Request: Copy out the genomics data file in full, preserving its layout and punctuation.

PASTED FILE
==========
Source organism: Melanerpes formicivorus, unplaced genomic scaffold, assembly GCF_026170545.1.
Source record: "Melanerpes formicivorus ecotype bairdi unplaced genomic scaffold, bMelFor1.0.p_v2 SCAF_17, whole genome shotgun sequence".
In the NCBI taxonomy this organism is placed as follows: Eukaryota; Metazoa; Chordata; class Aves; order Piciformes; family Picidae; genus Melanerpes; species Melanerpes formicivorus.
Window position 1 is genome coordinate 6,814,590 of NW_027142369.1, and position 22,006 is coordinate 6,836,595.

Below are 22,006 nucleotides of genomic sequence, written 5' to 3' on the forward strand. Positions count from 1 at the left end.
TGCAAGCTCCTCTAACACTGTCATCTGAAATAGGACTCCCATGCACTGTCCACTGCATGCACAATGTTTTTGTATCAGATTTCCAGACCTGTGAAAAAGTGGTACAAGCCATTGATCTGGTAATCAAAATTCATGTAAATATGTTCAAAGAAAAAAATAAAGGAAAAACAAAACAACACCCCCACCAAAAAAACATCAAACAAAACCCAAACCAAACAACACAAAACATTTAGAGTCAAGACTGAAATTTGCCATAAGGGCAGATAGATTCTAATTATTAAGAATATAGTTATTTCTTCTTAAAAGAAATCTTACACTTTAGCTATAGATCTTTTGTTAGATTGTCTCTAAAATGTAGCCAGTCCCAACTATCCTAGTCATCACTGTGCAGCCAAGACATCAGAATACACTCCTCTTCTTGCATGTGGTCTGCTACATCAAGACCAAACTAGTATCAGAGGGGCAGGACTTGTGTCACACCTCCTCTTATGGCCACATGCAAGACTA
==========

Source organism: Melanerpes formicivorus, unplaced genomic scaffold, assembly GCF_026170545.1.
Source record: "Melanerpes formicivorus ecotype bairdi unplaced genomic scaffold, bMelFor1.0.p_v2 SCAF_17, whole genome shotgun sequence".
In the NCBI taxonomy this organism is placed as follows: Eukaryota; Metazoa; Chordata; class Aves; order Piciformes; family Picidae; genus Melanerpes; species Melanerpes formicivorus.
Window position 1 is genome coordinate 6,814,590 of NW_027142369.1, and position 22,006 is coordinate 6,836,595.

Below are 22,006 nucleotides of genomic sequence, written 5' to 3' on the forward strand. Positions count from 1 at the left end.
TGCAAGCTCCTCTAACACTGTCATCTGAAATAGGACTCCCATGCACTGTCCACTGCATGCACAATGTTTTTGTATCAGATTTCCAGACCTGTGAAAAAGTGGTACAAGCCATTGATCTGGTAATCAAAATTCATGTAAATATGTTCAAAGAAAAAAATAAAGGAAAAACAAAACAACACCCCCACCAAAAAAACATCAAACAAAACCCAAACCAAACAACACAAAACATTTAGAGTCAAGACTGAAATTTGCCATAAGGGCAGATAGATTCTAATTATTAAGAATATAGTTATTTCTTCTTAAAAGAAATCTTACACTTTAGCTATAGATCTTTTGTTAGATTGTCTCTAAAATGTAGCCAGTCCCAACTATCCTAGTCATCACTGTGCAGCCAAGACATCAGAATACACTCCTCTTCTTGCATGTGGTCTGCTACATCAAGACCAAACTAGTATCAGAGGGGCAGGACTTGTGTCACACCTCCTCTTATGGCCACATGCAAGACTA